Also, quite different from the S&P, the 10-Year's Economic Correlation Measure has been consistently negative since the beginning of 2014 indicating that improvements in the US labor market have actually been negative for 10-Year prices. Looking forward to the year ahead, we are anticipating that the 10-Year's Economic Correlation measure will be negative with a modest reversion back to less-correlated territory. Traders watching and participating in the 10-Year should be aware that the 10-Year's future market conditions and reaction to news may be different (same direction but less strong) than in prior years.
Thank you for your time and interest; we hope you have a profitable trading day!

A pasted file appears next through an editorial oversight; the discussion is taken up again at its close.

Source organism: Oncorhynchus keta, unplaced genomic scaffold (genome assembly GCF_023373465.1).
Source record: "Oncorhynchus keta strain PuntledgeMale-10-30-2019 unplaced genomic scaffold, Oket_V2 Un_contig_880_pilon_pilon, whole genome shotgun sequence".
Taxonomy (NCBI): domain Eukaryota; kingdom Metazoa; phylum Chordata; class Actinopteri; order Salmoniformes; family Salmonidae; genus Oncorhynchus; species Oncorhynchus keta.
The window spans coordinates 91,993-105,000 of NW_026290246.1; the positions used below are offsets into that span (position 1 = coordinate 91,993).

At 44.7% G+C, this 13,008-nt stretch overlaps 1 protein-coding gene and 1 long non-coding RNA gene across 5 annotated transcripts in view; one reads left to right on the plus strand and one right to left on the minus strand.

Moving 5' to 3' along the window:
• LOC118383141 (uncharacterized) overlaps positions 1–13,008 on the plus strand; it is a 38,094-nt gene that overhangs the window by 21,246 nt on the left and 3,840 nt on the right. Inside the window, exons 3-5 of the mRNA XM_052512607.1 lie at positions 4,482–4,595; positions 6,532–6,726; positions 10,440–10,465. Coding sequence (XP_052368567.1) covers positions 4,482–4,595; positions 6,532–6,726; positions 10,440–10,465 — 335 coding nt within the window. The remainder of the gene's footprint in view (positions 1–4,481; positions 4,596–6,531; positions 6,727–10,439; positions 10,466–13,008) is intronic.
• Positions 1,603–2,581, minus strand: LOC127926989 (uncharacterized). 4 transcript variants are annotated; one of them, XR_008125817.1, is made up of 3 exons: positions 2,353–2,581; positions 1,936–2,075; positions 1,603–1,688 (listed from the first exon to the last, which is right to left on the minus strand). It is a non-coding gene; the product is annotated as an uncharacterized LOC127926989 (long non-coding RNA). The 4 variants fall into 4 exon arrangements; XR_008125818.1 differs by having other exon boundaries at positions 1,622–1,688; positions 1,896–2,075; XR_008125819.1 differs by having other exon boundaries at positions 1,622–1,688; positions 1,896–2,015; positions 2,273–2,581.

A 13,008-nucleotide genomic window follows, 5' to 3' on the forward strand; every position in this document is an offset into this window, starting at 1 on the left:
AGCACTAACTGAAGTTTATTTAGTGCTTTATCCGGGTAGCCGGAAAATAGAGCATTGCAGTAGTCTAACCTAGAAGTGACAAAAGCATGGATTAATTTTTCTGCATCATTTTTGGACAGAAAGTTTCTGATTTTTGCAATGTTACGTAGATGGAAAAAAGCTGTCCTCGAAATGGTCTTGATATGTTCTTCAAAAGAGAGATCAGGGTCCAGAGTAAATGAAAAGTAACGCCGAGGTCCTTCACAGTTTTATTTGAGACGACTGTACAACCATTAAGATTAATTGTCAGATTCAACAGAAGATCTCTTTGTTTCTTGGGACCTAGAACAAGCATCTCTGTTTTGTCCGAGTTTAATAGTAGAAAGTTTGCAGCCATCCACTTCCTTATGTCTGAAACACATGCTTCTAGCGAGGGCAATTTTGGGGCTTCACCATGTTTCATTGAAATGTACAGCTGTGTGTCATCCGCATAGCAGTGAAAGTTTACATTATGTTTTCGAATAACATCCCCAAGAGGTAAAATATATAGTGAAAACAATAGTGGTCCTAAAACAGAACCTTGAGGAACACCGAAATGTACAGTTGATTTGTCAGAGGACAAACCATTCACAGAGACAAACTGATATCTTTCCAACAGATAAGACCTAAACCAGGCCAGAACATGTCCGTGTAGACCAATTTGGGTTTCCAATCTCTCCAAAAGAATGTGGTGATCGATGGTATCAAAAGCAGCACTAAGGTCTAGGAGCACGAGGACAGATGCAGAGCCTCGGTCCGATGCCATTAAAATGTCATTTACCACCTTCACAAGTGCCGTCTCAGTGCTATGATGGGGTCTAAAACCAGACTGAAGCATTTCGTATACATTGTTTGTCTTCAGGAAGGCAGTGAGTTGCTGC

Technical Note: All forecasts reported in this post and in Williams Analytics' Indicator Reports are generated from Williams Analytics' proprietary statistical forecasting models. Macroeconomic variable forecasts are based on the most-recent historical data possible on a quarterly or monthly basis, depending on the specific series at hand. Economic forecasts use own- trend, seasonal, and mean-reverting components in dynamically-adjusting time-series econometric models to find "optimal" t+k step-ahead forecasts. Note that each macroeconomic variable's forecast is independently estimated based on its own, "best fitting" model. Strategic price forecasts for various assets, e.g. the S&P 500 E-mini and 10-Year Treasury Note front month futures contracts, use the most-recent market observations available to provide monthly, t+k step-ahead statistical forecasts. In addition to using own- trend, seasonal, and mean-reverting components, Williams Analytics also includes higher-moment (e.g. volatility, etc.), inter-asset index, broad-asset index, and future macroeconomic expectation information (see above) in calculating each asset's independently-estimated, dynamically-adjusting time-series econometric model and associated forecast(s). All other reported macroeconomic and asset price information (e.g. volatility, year-over-year percentage change, Marginal Economic Influence, etc.) is based on both historical data and Williams Analytics' statistical forecasts.